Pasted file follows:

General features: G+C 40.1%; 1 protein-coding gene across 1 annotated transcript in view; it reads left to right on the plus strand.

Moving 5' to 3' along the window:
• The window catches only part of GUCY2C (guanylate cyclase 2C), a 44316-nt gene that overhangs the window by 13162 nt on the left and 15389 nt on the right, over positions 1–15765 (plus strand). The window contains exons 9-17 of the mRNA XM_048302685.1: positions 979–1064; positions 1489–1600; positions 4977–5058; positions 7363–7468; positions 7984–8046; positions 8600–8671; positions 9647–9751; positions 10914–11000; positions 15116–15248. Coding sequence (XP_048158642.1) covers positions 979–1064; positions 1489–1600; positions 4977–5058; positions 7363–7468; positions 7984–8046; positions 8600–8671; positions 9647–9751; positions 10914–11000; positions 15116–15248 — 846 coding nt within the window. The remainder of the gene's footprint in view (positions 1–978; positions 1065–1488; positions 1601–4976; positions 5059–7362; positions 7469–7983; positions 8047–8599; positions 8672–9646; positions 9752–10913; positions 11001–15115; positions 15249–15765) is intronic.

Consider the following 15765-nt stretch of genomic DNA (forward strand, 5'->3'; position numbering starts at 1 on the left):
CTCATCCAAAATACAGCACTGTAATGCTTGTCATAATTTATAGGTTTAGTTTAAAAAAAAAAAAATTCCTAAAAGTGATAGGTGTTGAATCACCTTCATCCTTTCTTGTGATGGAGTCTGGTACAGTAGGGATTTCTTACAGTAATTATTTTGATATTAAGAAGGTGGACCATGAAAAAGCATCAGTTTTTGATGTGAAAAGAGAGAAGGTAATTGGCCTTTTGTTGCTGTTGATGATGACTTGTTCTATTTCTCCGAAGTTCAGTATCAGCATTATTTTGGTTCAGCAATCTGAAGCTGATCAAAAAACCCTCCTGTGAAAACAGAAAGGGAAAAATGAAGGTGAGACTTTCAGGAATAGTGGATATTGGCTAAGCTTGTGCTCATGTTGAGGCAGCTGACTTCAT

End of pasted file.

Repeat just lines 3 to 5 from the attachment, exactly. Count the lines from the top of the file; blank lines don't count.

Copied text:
• The window catches only part of GUCY2C (guanylate cyclase 2C), a 44316-nt gene that overhangs the window by 13162 nt on the left and 15389 nt on the right, over positions 1–15765 (plus strand). The window contains exons 9-17 of the mRNA XM_048302685.1: positions 979–1064; positions 1489–1600; positions 4977–5058; positions 7363–7468; positions 7984–8046; positions 8600–8671; positions 9647–9751; positions 10914–11000; positions 15116–15248. Coding sequence (XP_048158642.1) covers positions 979–1064; positions 1489–1600; positions 4977–5058; positions 7363–7468; positions 7984–8046; positions 8600–8671; positions 9647–9751; positions 10914–11000; positions 15116–15248 — 846 coding nt within the window. The remainder of the gene's footprint in view (positions 1–978; positions 1065–1488; positions 1601–4976; positions 5059–7362; positions 7469–7983; positions 8047–8599; positions 8672–9646; positions 9752–10913; positions 11001–15115; positions 15249–15765) is intronic.

Consider the following 15765-nt stretch of genomic DNA (forward strand, 5'->3'; position numbering starts at 1 on the left):
CTCATCCAAAATACAGCACTGTAATGCTTGTCATAATTTATAGGTTTAGTTTAAAAAAAAAAAAATTCCTAAAAGTGATAGGTGTTGAATCACCTTCATCCTTTCTTGTGATGGAGTCTGGTACAGTAGGGATTTCTTACAGTAATTATTTTGATATTAAGAAGGTGGACCATGAAAAAGCATCAGTTTTTGATGTGAAAAGAGAGAAGGTAATTGGCCTTTTGTTGCTGTTGATGATGACTTGTTCTATTTCTCCGAAGTTCAGTATCAGCATTATTTTGGTTCAGCAATCTGAAGCTGATCAAAAAACCCTCCTGTGAAAACAGAAAGGGAAAAATGAAGGTGAGACTTTCAGGAATAGTGGATATTGGCTAAGCTTGTGCTCATGTTGAGGCAGCTGACTTCAT